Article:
Displays will lead visitors through the early oceans that covered most of the county 500 million years ago, evidenced by extinct trilobites and ammonites that swam in these seas. Explore life during the Permian, as life began to move from water to land only to be nearly wiped out by the great Permian extinctions when about 75% of life in the ocean and 95% of life on land died off. Marvel as dinosaurs evolved to rule the earth, only to themselves suffer extinction—or did they? See the rise of mammals, from tiny creatures to the giants of the Ice Ages.

Museum guests will also be able for the first time to explore the first floor of the museum’s Hall of Geological Wonders and some of its exhibits.

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Victor Valley Museum hosts lecture on fossil horses

horseslectureHorses are American icons, running free over the open deserts and plains of the west. Now the very ground beneath their hooves is yielding clues about their deep ancestry. New fossils from the upper Las Vegas Wash outside of Las Vegas, Nevada, are forcing scientists to reconsider horse evolution and extinction in the American west. These fossils are the focus of a presentation by Eric Scott, Curator of Paleontology at the San Bernardino County Museum in Redlands, on Saturday, Sept. 20 at 2 p.m. at the Victor Valley Museum in Apple Valley. The illustrated lecture, “Through the Desert on a Horse with No Name,” is free with paid museum admission.

Tule Springs and the upper Las Vegas Wash have been known to contain fossils from the Pleistocene Epoch – the “Ice Ages” – for over a century, but the full paleontological richness of the area was not recognized until intensive studies by the County Museum were initiated over a decade ago. These ongoing investigations, funded through a research grant from the Las Vegas field office of the Bureau Land Management, have documented hundreds of localities and thousands of fossils of long-extinct mammoths, camels, bison, and horses, among other mammals. But many of these fossils, including those of horses, are often fragmentary, making it difficult to determine exactly how many species lived here during the Ice Ages.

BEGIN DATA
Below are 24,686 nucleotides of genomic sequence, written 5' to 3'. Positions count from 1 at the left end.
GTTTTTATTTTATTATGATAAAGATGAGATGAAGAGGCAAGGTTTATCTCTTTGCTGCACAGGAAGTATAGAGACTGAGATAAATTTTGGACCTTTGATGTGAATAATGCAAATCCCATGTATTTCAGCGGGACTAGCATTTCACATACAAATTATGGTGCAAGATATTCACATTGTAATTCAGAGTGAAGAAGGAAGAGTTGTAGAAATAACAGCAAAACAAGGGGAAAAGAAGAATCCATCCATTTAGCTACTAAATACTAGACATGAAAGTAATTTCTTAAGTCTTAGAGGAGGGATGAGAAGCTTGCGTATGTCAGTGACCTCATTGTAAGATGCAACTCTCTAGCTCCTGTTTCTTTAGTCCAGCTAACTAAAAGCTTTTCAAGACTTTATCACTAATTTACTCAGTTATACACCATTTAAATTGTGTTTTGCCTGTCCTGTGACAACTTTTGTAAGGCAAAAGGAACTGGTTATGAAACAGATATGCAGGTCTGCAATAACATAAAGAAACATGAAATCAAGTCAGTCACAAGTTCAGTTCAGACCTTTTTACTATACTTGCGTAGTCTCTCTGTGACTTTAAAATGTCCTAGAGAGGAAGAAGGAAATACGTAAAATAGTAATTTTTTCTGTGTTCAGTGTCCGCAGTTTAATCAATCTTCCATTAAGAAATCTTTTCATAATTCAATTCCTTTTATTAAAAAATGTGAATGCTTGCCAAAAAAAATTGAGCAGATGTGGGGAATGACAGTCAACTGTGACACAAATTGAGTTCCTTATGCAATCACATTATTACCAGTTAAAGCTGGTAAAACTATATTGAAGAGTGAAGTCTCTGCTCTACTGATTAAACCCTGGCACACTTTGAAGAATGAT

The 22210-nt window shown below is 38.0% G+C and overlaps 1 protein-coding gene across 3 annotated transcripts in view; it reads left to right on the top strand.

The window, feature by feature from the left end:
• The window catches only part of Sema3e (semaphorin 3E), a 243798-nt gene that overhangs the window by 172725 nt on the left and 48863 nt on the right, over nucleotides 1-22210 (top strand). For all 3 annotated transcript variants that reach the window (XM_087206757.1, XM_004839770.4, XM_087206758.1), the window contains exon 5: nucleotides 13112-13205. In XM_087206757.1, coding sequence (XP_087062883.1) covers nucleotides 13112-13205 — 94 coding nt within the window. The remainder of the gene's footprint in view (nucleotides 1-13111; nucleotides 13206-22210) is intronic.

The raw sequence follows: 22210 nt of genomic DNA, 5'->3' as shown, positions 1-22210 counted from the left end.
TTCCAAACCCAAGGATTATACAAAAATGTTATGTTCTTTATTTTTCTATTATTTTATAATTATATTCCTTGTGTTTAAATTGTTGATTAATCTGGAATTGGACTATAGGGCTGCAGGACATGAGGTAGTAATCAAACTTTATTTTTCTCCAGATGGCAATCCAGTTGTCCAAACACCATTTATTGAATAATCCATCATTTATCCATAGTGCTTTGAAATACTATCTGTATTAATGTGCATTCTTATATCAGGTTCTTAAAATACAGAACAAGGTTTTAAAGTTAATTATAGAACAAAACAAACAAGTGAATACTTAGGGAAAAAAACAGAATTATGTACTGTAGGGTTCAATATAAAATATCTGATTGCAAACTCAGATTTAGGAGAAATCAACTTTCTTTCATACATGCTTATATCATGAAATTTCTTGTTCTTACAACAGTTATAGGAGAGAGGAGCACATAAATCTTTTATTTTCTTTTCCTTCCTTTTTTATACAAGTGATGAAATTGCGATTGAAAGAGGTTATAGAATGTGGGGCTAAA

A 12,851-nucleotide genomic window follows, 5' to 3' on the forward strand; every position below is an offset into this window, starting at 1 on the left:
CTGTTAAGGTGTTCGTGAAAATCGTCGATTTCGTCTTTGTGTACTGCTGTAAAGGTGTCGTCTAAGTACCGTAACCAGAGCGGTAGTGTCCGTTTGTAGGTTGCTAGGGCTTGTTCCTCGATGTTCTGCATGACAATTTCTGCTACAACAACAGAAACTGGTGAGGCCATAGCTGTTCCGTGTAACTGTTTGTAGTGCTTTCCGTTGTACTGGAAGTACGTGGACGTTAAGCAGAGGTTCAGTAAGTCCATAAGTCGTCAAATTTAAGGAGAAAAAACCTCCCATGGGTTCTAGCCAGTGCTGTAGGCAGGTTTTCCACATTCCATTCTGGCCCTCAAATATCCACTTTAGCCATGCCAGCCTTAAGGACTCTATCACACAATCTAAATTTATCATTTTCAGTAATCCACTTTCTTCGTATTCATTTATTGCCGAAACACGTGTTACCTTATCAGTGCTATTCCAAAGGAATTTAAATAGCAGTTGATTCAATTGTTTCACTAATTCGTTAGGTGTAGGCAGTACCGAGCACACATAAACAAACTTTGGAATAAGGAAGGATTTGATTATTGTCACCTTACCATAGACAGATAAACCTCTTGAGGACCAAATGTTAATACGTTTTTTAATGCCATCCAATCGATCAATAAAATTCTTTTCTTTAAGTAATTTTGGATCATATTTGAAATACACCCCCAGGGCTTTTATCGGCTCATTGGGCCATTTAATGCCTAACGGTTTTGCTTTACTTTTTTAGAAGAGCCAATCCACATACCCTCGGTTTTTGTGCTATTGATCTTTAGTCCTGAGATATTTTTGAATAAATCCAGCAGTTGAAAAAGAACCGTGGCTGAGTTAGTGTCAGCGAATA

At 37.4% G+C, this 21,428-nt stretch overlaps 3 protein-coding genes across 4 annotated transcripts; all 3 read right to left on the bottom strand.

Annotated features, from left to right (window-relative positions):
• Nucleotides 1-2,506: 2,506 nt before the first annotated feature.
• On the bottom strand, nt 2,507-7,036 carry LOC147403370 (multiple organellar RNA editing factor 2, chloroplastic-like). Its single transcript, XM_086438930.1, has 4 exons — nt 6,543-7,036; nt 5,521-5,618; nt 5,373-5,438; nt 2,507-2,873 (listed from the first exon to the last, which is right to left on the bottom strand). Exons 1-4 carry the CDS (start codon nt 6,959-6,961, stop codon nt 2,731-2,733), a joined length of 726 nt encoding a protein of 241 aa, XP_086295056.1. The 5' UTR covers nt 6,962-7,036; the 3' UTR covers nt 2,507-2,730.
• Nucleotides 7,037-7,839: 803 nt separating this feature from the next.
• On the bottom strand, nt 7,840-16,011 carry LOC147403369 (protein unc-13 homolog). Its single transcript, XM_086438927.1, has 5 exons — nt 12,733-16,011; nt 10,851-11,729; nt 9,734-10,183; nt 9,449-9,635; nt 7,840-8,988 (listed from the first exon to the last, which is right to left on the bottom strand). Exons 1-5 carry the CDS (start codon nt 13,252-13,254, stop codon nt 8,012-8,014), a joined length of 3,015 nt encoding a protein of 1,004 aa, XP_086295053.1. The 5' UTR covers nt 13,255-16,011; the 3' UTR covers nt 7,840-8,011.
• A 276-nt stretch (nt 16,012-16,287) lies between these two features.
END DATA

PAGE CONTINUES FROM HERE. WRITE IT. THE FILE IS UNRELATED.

In late 2012, County Museum scientists excavating an Ice Age mammoth skeleton from Tule Springs uncovered a skull and lower jaw of an extinct species of horse. The new finds preserved anatomical features never before seen in any horses from Tule Springs, making firm identifications possible for the first time. The fossils belong to the extinct species Equus scotti, a large horse common in much of western North America during the Pleistocene Epoch. This species has never before been reported from Tule Springs or Nevada. The site yielding the remains has been dated to over 13,000 years in age, making the fossils among the youngest records of Equus scotti anywhere in North America.